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University of Edinburgh

1. Sullivan, Emma Lalage Mair. Comic license and extreme figurations in contemporary American storytelling.

Degree: PhD, 2019, University of Edinburgh

In this project I examine the significance and sophistication of comedy in contemporary American storytelling, in order to get beyond its frequent characterisation as either a superficial sweetener or a form of escapism. My thesis argues instead for comedy's usefulness as a strategy for effecting multiple responses: intimacy, recognition, attachment, de-familiarisation, celebration and catharsis, all in the service of confronting the unbearable. Examining work by George Saunders, Miranda July, Donald Antrim, and the filmmaker, Jordan Peele, I argue that comic license allows for the forthright address of troubling issues; class in Saunders's short fiction; sexuality in July's first novel; national identity for Antrim and race in Peele's film, Get Out. This license is effected in multiple ways: through the obliviousness of characterological traits such as naivety and pedantry for instance, as well as through the mechanisms of incongruity and relief. Given that the works I examine are challenging, 'edgy', both in terms of style and content, I suggest that the comedy is inflected by what we might loosely call extremity. While extremity is arguably foundational to comedy, in that the comic violation of conventional boundaries necessitates it to one degree or another; I also argue that the comic license enables the work's 'extreme figurations' by ensuring the reader's or the viewer's consent. Comic pleasure thus keeps us close to what might otherwise be overwhelming. In addition, comedy's tendency towards the material and the particular - the proverbial slip on the banana skin - helps to ground or embed the extremity of the work's abstract or fantastical aspect.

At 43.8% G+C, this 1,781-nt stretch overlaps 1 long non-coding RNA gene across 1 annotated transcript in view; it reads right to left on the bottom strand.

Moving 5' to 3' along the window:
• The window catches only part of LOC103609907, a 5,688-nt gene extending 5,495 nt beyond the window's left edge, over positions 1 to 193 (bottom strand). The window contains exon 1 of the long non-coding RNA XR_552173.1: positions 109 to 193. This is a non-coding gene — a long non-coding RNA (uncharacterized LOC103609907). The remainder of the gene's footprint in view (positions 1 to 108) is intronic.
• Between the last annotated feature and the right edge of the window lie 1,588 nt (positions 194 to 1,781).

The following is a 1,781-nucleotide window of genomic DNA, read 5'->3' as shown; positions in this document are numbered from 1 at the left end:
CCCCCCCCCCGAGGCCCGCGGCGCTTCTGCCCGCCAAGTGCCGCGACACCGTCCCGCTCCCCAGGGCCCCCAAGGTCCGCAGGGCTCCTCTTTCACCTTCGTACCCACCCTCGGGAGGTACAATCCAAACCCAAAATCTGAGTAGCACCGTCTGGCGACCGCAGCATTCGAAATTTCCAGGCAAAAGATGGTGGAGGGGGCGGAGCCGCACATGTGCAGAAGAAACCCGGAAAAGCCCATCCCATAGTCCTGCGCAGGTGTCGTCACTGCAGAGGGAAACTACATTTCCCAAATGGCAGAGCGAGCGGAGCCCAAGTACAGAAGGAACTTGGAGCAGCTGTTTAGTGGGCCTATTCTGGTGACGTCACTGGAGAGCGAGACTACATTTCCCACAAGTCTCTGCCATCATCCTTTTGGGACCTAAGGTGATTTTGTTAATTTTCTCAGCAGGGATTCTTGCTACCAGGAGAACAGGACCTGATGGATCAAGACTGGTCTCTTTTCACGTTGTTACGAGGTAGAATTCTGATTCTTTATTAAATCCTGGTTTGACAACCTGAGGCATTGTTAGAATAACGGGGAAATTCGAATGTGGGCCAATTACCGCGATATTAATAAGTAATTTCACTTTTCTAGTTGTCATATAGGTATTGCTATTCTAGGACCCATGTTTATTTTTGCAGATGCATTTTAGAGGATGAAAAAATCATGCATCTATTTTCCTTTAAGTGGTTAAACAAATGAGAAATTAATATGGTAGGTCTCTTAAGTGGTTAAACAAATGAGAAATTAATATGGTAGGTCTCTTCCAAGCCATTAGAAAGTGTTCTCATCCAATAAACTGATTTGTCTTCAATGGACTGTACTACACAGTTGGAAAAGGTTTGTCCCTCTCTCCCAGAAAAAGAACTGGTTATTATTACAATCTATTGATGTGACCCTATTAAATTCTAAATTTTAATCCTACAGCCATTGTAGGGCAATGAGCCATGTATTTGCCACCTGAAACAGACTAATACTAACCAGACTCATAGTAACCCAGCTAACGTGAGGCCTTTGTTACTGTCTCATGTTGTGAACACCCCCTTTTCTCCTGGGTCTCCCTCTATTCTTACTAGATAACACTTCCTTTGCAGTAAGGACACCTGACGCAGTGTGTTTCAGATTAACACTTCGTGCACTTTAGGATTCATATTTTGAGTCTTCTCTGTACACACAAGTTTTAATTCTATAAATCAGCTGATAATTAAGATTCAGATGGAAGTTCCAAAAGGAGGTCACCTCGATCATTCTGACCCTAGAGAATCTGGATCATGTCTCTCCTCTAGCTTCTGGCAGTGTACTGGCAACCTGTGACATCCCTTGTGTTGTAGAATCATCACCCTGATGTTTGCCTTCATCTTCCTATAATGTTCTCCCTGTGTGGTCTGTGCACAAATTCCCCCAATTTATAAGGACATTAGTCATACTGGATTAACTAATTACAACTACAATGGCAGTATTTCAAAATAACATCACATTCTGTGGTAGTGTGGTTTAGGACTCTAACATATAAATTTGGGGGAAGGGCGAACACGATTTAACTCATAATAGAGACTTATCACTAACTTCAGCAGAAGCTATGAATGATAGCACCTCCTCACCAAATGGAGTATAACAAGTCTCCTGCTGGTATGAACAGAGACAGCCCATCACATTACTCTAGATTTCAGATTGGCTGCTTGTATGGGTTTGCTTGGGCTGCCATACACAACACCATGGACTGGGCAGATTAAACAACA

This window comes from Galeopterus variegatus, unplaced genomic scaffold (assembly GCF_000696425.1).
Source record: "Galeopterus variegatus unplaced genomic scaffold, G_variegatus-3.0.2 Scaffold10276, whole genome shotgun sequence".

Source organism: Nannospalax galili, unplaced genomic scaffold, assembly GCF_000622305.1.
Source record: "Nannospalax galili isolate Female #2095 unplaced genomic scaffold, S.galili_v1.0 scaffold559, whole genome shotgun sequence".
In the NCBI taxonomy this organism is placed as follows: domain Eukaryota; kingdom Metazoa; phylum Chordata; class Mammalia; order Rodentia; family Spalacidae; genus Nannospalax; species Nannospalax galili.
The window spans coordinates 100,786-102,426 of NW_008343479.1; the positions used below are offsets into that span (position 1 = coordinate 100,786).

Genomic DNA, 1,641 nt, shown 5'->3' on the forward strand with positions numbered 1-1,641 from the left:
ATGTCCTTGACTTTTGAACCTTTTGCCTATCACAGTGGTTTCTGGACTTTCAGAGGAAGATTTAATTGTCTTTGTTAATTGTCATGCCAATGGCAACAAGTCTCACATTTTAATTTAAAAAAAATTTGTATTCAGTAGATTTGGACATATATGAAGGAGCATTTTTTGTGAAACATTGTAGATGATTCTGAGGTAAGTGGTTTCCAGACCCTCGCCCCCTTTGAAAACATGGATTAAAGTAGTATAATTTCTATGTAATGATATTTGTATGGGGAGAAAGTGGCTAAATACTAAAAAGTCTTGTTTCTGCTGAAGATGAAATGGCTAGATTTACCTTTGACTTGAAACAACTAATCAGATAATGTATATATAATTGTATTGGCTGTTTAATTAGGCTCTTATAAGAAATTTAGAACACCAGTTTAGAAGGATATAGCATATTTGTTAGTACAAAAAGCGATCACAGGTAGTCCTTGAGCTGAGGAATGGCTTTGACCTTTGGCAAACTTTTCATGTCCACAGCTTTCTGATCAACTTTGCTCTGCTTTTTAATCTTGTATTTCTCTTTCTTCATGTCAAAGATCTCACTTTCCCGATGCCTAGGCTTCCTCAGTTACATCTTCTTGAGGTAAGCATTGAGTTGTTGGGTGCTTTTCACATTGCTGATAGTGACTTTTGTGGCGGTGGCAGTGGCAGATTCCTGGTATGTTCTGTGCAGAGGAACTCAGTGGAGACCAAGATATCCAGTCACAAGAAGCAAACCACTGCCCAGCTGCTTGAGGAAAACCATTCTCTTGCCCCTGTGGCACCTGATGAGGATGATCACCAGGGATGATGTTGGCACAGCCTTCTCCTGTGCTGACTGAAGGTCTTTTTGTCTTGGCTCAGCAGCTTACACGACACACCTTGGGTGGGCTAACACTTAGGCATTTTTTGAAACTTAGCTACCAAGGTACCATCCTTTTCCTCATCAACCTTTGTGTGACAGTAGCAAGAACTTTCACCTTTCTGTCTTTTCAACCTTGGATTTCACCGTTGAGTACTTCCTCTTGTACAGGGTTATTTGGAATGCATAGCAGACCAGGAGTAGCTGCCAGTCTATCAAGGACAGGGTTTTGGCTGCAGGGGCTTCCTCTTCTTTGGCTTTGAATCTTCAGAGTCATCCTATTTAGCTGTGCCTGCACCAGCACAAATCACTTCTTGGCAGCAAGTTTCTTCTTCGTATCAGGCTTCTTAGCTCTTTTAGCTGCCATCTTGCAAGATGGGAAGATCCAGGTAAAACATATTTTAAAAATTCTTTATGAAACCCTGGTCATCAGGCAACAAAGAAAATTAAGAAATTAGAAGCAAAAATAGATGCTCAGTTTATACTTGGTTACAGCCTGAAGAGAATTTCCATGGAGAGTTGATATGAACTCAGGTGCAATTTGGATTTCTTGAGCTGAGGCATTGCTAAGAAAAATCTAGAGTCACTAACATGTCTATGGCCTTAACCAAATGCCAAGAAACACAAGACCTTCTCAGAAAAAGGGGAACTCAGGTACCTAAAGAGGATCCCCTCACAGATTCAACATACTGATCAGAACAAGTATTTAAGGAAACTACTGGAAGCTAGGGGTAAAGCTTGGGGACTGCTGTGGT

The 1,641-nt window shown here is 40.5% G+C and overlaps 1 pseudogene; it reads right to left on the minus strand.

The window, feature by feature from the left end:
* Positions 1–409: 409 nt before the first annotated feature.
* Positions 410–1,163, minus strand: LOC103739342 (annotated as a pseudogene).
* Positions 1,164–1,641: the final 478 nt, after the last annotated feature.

Subjects/Keywords: contemporary storytelling; contemporary fiction; contemporary film; comic writing; comedy; comic license; extremity; George Saunders; Miranda July; Donald Antrim; Jordan Peele

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APA · Chicago · MLA · Vancouver · CSE | Export to Zotero / EndNote / Reference Manager

APA (6th Edition):

Sullivan, E. L. M. (2019). Comic license and extreme figurations in contemporary American storytelling. (Doctoral Dissertation). University of Edinburgh. Retrieved from http://hdl.handle.net/1842/36060

Chicago Manual of Style (16th Edition):

Sullivan, Emma Lalage Mair. “Comic license and extreme figurations in contemporary American storytelling.” 2019. Doctoral Dissertation, University of Edinburgh. Accessed November 14, 2019. http://hdl.handle.net/1842/36060.

MLA Handbook (7th Edition):

Sullivan, Emma Lalage Mair. “Comic license and extreme figurations in contemporary American storytelling.” 2019. Web. 14 Nov 2019.

Vancouver:

Sullivan ELM. Comic license and extreme figurations in contemporary American storytelling. [Internet] [Doctoral dissertation]. University of Edinburgh; 2019. [cited 2019 Nov 14]. Available from: http://hdl.handle.net/1842/36060.

Council of Science Editors:

Sullivan ELM. Comic license and extreme figurations in contemporary American storytelling. [Doctoral Dissertation]. University of Edinburgh; 2019. Available from: http://hdl.handle.net/1842/36060

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